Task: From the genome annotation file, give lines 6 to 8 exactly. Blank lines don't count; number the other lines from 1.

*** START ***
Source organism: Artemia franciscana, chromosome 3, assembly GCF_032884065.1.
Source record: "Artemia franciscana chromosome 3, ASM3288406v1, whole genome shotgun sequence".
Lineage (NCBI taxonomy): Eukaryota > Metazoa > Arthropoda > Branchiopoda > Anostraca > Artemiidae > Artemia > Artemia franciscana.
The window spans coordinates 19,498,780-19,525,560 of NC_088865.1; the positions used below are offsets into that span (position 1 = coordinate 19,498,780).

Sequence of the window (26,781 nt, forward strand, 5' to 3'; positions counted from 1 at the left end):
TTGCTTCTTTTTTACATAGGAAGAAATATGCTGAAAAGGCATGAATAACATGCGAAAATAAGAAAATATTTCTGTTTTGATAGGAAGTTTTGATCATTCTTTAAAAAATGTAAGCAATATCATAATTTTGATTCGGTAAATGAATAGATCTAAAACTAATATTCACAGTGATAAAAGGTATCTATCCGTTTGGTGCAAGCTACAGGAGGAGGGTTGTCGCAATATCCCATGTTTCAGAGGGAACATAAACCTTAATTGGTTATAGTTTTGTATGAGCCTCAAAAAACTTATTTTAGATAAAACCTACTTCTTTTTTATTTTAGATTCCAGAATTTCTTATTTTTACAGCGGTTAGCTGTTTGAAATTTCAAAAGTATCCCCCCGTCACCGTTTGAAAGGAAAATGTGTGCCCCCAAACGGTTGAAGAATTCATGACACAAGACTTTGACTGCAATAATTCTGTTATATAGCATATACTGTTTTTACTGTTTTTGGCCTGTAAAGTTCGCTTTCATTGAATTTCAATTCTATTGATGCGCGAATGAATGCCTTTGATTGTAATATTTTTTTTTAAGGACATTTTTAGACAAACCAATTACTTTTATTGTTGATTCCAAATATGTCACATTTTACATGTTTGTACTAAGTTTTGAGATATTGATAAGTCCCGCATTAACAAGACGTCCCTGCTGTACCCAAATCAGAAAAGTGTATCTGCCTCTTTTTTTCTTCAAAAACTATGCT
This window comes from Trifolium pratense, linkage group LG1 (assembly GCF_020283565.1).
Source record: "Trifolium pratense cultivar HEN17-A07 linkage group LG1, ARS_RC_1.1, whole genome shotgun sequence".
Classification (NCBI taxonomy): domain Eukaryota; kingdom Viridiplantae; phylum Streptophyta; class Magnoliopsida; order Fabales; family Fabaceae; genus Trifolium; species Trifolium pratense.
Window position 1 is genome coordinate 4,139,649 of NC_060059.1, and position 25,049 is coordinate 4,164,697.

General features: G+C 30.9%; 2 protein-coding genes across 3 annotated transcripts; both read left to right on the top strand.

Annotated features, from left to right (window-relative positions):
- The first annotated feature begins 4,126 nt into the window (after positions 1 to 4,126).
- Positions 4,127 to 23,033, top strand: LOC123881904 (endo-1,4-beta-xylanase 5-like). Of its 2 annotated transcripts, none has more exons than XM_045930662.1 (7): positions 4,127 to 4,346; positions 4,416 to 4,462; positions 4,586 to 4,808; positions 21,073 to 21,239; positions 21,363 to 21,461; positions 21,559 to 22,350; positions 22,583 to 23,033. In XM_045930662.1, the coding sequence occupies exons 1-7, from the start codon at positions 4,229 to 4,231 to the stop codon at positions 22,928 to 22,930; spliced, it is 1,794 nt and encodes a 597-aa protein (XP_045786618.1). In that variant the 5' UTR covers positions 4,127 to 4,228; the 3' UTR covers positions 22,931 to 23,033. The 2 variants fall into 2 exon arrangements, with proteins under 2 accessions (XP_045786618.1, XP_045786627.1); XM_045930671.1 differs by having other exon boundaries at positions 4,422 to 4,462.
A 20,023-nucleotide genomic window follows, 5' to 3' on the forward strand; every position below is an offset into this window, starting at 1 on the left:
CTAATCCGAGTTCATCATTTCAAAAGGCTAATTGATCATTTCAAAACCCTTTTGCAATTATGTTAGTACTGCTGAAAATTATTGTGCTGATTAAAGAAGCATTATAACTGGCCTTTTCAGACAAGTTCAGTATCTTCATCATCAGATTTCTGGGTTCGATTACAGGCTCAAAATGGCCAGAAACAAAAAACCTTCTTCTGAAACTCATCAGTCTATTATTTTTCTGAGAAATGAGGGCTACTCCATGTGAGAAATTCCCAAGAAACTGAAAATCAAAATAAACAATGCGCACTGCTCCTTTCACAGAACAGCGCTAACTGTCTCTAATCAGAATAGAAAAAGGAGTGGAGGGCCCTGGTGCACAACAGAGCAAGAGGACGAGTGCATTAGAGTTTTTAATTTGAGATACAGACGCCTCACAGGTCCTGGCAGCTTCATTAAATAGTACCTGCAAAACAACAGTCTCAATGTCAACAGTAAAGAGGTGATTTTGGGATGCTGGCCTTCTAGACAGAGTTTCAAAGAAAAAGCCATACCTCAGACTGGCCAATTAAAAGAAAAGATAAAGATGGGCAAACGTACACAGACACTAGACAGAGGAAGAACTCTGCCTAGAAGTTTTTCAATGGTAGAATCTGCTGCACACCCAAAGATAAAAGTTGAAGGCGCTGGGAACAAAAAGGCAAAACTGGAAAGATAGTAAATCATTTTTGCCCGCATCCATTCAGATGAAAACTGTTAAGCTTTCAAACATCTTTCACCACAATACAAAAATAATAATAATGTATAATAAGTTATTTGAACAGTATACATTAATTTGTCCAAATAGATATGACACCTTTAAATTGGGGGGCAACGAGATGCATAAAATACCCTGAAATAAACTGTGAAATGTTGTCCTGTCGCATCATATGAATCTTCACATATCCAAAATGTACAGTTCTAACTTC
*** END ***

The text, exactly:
TTGCTTCTTTTTTACATAGGAAGAAATATGCTGAAAAGGCATGAATAACATGCGAAAATAAGAAAATATTTCTGTTTTGATAGGAAGTTTTGATCATTCTTTAAAAAATGTAAGCAATATCATAATTTTGATTCGGTAAATGAATAGATCTAAAACTAATATTCACAGTGATAAAAGGTATCTATCCGTTTGGTGCAAGCTACAGGAGGAGGGTTGTCGCAATATCCCATGTTTCAGAGGGAACATAAACCTTAATTGGTTATAGTTTTGTATGAGCCTCAAAAAACTTATTTTAGATAAAACCTACTTCTTTTTTATTTTAGATTCCAGAATTTCTTATTTTTACAGCGGTTAGCTGTTTGAAATTTCAAAAGTATCCCCCCGTCACCGTTTGAAAGGAAAATGTGTGCCCCCAAACGGTTGAAGAATTCATGACACAAGACTTTGACTGCAATAATTCTGTTATATAGCATATACTGTTTTTACTGTTTTTGGCCTGTAAAGTTCGCTTTCATTGAATTTCAATTCTATTGATGCGCGAATGAATGCCTTTGATTGTAATATTTTTTTTTAAGGACATTTTTAGACAAACCAATTACTTTTATTGTTGATTCCAAATATGTCACATTTTACATGTTTGTACTAAGTTTTGAGATATTGATAAGTCCCGCATTAACAAGACGTCCCTGCTGTACCCAAATCAGAAAAGTGTATCTGCCTCTTTTTTTCTTCAAAAACTATGCT
This window comes from Trifolium pratense, linkage group LG1 (assembly GCF_020283565.1).
Source record: "Trifolium pratense cultivar HEN17-A07 linkage group LG1, ARS_RC_1.1, whole genome shotgun sequence".